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Monday, December 5, 2022

Purple Hues in Antarctica-Skies Following Tongan Volcanic Eruption

The snowy middle of winter is brilliant in Antarctica, the southernmost continent on Earth. The usually dark skies are now a brilliant variety of orange, pink, and purple colors. Combined to form a phantasm that seems to have come from a utopian dream.

Due to the huge eruption’s afterglow, the Antarctic sky has taken on spectacular purple and violet hues months after the Tongan volcano erupted. On January 15, the Hunga Tonga-Hunga Ha’apai volcano erupted, causing a tsunami and strong atmospheric pressure waves to be transmitted all over the world.

According to James Garvin, the head scientist at NASA’s Goddard Space Flight Center, the explosion had a force 500 times greater than the nuclear weapon fired on Hiroshima in Japan, producing the equivalent of 10 megatons of TNT.

After the volcanic eruption, aerosols comprised of sulfate particles, sea salt, and water vapor swirled in the air, bending and dispersing sunlight to produce pink, purple, violet, and blue glow in the sky. According to a press release from the National Institute of Water and Atmospheric Research (NIWA) in New Zealand, these phenomena are known as afterglows.

She continued that the quantity of cloud cover and haze along the light’s passage to the stratosphere affects the color and intensity of these phenomena. According to a press statement from NIWA, Stuart Shaw, an Antarctica New Zealand science technician stationed at Scott Base for the winter, took the pictures. Shaw explained the breathtaking vistas by pointing out that Antarctica is typically completely dark in the heart of winter, with the exception of a little window in the middle of the day.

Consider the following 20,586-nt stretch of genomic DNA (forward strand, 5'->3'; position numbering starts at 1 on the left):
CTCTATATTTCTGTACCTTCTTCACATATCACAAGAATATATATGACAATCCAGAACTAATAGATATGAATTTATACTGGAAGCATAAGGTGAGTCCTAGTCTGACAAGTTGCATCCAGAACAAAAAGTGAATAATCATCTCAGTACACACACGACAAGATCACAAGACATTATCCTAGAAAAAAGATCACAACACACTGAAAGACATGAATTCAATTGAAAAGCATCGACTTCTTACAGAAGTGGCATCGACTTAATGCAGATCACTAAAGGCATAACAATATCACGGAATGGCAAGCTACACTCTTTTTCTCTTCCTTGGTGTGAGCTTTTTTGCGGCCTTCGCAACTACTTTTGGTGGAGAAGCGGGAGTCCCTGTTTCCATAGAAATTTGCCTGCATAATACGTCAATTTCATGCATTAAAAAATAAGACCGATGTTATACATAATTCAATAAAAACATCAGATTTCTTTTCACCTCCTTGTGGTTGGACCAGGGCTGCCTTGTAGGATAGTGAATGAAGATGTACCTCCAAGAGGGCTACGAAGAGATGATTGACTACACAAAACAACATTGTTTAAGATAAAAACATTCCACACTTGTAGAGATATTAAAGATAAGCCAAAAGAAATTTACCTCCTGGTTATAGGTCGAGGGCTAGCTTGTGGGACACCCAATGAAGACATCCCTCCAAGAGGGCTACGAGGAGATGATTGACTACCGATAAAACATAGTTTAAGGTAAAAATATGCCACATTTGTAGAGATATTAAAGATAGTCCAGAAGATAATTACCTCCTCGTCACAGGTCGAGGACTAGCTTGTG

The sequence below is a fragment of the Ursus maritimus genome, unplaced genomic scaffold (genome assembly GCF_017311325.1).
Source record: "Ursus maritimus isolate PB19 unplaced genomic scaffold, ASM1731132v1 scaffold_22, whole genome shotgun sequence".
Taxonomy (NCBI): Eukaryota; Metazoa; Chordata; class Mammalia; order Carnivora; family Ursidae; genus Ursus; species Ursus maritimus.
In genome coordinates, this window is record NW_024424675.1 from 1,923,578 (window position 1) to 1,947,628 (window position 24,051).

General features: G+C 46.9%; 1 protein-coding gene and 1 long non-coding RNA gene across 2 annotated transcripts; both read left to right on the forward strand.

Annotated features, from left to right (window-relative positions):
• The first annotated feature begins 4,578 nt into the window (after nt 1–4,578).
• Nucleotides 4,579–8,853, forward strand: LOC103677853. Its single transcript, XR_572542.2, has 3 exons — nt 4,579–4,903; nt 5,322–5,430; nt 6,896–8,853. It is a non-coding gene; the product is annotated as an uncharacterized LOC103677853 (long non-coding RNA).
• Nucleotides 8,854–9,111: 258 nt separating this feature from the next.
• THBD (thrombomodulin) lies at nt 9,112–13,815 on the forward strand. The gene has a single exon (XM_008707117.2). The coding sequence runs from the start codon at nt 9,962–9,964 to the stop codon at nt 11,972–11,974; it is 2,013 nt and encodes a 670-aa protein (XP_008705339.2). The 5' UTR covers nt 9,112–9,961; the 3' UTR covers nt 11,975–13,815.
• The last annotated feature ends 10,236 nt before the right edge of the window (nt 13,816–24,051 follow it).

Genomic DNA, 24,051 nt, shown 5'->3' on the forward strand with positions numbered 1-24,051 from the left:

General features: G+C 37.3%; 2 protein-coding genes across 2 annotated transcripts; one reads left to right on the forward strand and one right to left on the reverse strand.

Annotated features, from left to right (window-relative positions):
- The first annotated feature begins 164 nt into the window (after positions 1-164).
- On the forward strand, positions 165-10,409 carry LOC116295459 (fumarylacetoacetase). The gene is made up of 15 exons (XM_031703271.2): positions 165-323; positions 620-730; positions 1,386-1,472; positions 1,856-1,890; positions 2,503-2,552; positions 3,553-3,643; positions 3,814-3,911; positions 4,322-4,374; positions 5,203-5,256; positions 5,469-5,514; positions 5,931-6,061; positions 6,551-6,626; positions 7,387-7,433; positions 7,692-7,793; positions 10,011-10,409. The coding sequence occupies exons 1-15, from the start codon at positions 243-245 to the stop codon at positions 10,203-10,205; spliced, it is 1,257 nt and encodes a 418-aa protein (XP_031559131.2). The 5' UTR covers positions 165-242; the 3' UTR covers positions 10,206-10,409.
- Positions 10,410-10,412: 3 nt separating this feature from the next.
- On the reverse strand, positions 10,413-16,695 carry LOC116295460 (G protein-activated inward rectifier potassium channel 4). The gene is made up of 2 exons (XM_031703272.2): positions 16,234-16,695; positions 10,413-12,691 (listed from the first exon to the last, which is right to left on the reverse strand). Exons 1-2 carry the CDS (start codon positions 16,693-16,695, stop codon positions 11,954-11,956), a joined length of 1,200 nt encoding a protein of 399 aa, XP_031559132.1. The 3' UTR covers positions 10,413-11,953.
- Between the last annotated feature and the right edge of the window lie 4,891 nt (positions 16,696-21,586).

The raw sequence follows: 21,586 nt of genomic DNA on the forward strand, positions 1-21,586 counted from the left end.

However, Shaw told NIWA that this year, they were treated to a pretty impressive spectacle, which had most of the station staff grabbing jackets and racing outside with their cameras to marvel at the wonderful colors.

If truth be told, he hasn’t even touched these pictures; they are pretty much precisely as they saw them. It’s amazing, he continued.

The missing continent that took 375 years to be found

There were reports of similarly spectacular sunrises and sunsets in regions of New Zealand earlier in June, which experts ascribed to the same afterglow. Antarctica The images, according to Jordy Hendrikx, Chief Science Advisor for New Zealand, serve as a reminder of how interconnected our globe is. We share our sky even if Antarctica is around 5,000 km from New Zealand and 7,000 km from Tonga, he said

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